Why we drink, despite the hangovers

If you’ve ever tried to give up drinking at least for some time, you’ll know how hard that can be. The social pressures from friends and family, the fun and relaxation associated with just one glass and the feeling of missing out if you’re the only one not drinking can make quitting alcohol – or even just cutting back – one of the toughest vices to give away.

Most of us say we can, that we’re not addicted, but could you really give it up?

As part of Cancer Council Victoria’s new Drink Less, Live More campaign to raise awareness of the link between alcohol and cancer, we spoke with Dr Emmanuel Kuntsche, an expert in the psychology behind why we drink and Director of the Centre for Alcohol Policy Research at La Trobe University.

According to Dr Kuntsche our relationship with alcohol starts when we’re young, very young.

“Our studies demonstrate that as young as three or four years old, kids are already socialised in the ways of adult drinking,” he says.

“Some children as young as four know whether a drink has alcohol in it purely by smell or sight.

“They know it’s not for them, they know it’s a drink for adults, but they begin associating alcohol and parties, alcohol and fun, alcohol and relaxation, etc.”

Dr Kuntsche says that for 10 years or more children observe alcohol use and learn about appropriate drinking contexts and resulting consequences.

By the time they’re adolescents, after almost a decade of being socialised into alcohol use and its effects, it is not surprising if adolescents are keen to try it for themselves, to see what effect it will actually have on them.

Dr Kuntsche says that as children mature into adults the adolescent brain essentially becomes a building site where restructuring prepares kids for their new role as an adult. Neurologically, the asynchronous maturation of prefrontal and limbic systems and the remodelling of dopaminergic pathways makes risk taking appear more rewarding for adolescents than is the case among children and adults.

For the next 10 or so years adolescents mainly drink at parties and with friends, further strengthening that learned association of the ‘fun’ aspects of drinking. They may learn to appreciate immediate effects of alcohol such as disinhibition and relaxation.

“After 20 years or more of conditioning, i.e. after experiencing these immediate effects personally and observing them among others for so long, it’s not surprising alcohol has become part and parcel of our lives, one that is so hard for many to change or to give up.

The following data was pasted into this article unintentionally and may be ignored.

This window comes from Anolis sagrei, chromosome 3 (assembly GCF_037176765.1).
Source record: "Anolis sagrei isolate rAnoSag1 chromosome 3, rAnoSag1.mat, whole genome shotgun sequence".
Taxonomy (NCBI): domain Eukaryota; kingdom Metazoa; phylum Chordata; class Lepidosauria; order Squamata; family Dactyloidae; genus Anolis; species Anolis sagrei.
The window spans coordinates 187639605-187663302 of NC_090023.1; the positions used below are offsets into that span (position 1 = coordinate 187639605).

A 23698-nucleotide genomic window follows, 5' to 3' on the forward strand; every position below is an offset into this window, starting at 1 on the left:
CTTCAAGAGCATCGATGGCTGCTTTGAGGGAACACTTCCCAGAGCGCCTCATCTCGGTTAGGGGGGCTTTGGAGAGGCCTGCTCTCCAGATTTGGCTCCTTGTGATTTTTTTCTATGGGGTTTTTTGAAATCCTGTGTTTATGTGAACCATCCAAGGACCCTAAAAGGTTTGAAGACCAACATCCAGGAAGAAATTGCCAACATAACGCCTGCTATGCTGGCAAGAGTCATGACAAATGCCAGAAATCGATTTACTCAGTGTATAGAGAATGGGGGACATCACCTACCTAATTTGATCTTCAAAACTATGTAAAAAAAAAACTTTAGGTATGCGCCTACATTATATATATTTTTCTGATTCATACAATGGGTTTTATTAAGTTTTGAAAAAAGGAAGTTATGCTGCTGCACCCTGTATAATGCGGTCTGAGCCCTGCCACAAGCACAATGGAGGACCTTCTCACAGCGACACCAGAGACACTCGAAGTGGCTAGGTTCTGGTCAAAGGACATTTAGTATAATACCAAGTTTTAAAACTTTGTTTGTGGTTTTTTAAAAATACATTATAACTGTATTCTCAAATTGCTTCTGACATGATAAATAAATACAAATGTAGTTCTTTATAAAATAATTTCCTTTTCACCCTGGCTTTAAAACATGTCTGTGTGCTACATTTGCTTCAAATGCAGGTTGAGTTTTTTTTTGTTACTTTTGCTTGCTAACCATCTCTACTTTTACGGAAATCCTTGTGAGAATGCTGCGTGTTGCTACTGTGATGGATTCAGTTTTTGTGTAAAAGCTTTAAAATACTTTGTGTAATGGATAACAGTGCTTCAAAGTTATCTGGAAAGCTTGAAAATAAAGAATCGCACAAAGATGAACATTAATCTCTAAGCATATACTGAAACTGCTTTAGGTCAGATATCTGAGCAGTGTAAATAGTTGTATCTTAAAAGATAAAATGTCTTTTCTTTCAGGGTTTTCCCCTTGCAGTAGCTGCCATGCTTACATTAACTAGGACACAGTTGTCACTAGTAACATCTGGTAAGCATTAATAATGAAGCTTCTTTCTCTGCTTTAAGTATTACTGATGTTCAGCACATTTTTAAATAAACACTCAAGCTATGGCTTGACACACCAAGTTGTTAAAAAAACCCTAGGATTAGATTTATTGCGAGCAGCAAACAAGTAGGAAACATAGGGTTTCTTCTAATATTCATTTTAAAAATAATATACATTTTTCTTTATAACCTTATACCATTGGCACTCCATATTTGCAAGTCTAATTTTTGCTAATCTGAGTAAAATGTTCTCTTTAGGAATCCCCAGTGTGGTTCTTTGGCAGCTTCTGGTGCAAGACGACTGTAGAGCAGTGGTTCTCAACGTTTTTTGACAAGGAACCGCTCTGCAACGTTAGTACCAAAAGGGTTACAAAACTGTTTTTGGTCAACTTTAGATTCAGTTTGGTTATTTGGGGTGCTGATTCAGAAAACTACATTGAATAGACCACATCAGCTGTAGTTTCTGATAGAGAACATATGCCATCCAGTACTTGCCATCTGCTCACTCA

“It becomes a habit, you walk into a bar you have a beer without even thinking about it, you go out to dinner, you have a glass of wine without thinking about it. It is a conditioned response we are often not aware of, it is what we and our peers are used to do.

This is why, according to Dr Kuntsche despite the hangovers and the embarrassing behaviour, we continue to drink. It’s why we find it so difficult to give it up. As with Pavlov’s dog, where the dog was conditioned to associate the ringing bell with the delivery of food, the perceived immediate rewards of alcohol such as relaxation and conviviality becomes our conditioned response to alcohol. The hangover the next day and the embarrassing acts that might come later in the night when our inhibitions are down, come too late to form our primary response to alcohol.

“While hangovers and embarrassment might be conditions we associate with alcohol, they are not part of our conditioned response, and that’s the important difference,” he says.

“When we enter a bar, it is the unconscious conditioned responses that sees us ordering another beer and that drives our behaviour, not the conscious memory of the hangover.”

Dr Kuntsche says being mindful about drinking is important if you want to change your drinking habits. But that’s easier said than done.

“Unfortunately, after two or three drinks the effect of alcohol starts to lower our self-consciousness and self-control with the risk of negative effects to occur such as spending more money than intended or becoming aggressive,” he says.

Cancer Council Victoria Alcohol Policy manager and Co-Chair of the National Alliance for Action on Alcohol Jane Martin, says there’s one very strong reason we should be rethinking our relationship with alcohol.


“We know alcohol causes cancer, we have known this for 30 years now, the trouble is, many people across Australia are unaware of the link,” said Ms Martin.

“We know alcohol causes cancers of the mouth, throat (pharynx and larynx) oesophagus, bowel, liver and breast cancer after the menopause for women. There is also probable evidence that it increases the risk of cancers of the stomach and breast cancer before the menopause in women.

“Yet only 39% of Australians are aware of the link, when it comes to breast cancer, that figure drops to 19%.

“People deserve to know what alcohol actually does to them. That’s why we’re running this campaign, to raise awareness and help people drink less and live more.”

“Alcohol companies are well aware of this link and yet deliberately portray alcohol as a fun social activity, something that makes every event better.

“We believe Australians need to be better informed so they can make better decisions for themselves.”

Find out more about Cancer Council Victoria’s Drink Less, Live More campaign, and help us spread the truth about the link between alcohol and cancer.